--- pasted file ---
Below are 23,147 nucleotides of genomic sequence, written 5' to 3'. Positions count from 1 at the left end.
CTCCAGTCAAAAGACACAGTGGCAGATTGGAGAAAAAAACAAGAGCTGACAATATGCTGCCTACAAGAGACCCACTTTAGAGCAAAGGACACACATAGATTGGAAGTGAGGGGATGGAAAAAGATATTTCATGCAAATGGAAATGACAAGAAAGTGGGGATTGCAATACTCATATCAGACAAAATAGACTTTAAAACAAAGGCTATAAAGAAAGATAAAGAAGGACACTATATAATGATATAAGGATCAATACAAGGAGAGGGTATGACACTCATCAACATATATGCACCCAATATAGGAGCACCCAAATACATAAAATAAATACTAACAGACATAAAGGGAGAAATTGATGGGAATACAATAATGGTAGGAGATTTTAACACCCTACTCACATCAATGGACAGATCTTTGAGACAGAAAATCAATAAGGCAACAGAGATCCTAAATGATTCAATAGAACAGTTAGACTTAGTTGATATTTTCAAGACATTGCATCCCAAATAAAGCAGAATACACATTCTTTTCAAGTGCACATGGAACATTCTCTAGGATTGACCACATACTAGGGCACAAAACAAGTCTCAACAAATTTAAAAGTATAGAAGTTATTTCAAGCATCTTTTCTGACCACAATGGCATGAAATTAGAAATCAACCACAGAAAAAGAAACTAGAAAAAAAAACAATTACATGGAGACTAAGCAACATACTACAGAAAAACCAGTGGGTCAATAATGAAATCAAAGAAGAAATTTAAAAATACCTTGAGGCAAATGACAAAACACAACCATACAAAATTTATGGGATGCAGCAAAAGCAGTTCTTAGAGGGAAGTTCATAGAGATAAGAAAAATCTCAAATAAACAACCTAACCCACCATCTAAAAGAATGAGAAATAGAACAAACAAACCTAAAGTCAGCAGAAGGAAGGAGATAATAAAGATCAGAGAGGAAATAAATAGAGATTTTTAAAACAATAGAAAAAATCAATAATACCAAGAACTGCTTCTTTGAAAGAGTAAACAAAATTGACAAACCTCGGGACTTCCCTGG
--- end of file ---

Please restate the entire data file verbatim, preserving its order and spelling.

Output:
Below are 23,147 nucleotides of genomic sequence, written 5' to 3'. Positions count from 1 at the left end.
CTCCAGTCAAAAGACACAGTGGCAGATTGGAGAAAAAAACAAGAGCTGACAATATGCTGCCTACAAGAGACCCACTTTAGAGCAAAGGACACACATAGATTGGAAGTGAGGGGATGGAAAAAGATATTTCATGCAAATGGAAATGACAAGAAAGTGGGGATTGCAATACTCATATCAGACAAAATAGACTTTAAAACAAAGGCTATAAAGAAAGATAAAGAAGGACACTATATAATGATATAAGGATCAATACAAGGAGAGGGTATGACACTCATCAACATATATGCACCCAATATAGGAGCACCCAAATACATAAAATAAATACTAACAGACATAAAGGGAGAAATTGATGGGAATACAATAATGGTAGGAGATTTTAACACCCTACTCACATCAATGGACAGATCTTTGAGACAGAAAATCAATAAGGCAACAGAGATCCTAAATGATTCAATAGAACAGTTAGACTTAGTTGATATTTTCAAGACATTGCATCCCAAATAAAGCAGAATACACATTCTTTTCAAGTGCACATGGAACATTCTCTAGGATTGACCACATACTAGGGCACAAAACAAGTCTCAACAAATTTAAAAGTATAGAAGTTATTTCAAGCATCTTTTCTGACCACAATGGCATGAAATTAGAAATCAACCACAGAAAAAGAAACTAGAAAAAAAAACAATTACATGGAGACTAAGCAACATACTACAGAAAAACCAGTGGGTCAATAATGAAATCAAAGAAGAAATTTAAAAATACCTTGAGGCAAATGACAAAACACAACCATACAAAATTTATGGGATGCAGCAAAAGCAGTTCTTAGAGGGAAGTTCATAGAGATAAGAAAAATCTCAAATAAACAACCTAACCCACCATCTAAAAGAATGAGAAATAGAACAAACAAACCTAAAGTCAGCAGAAGGAAGGAGATAATAAAGATCAGAGAGGAAATAAATAGAGATTTTTAAAACAATAGAAAAAATCAATAATACCAAGAACTGCTTCTTTGAAAGAGTAAACAAAATTGACAAACCTCGGGACTTCCCTGG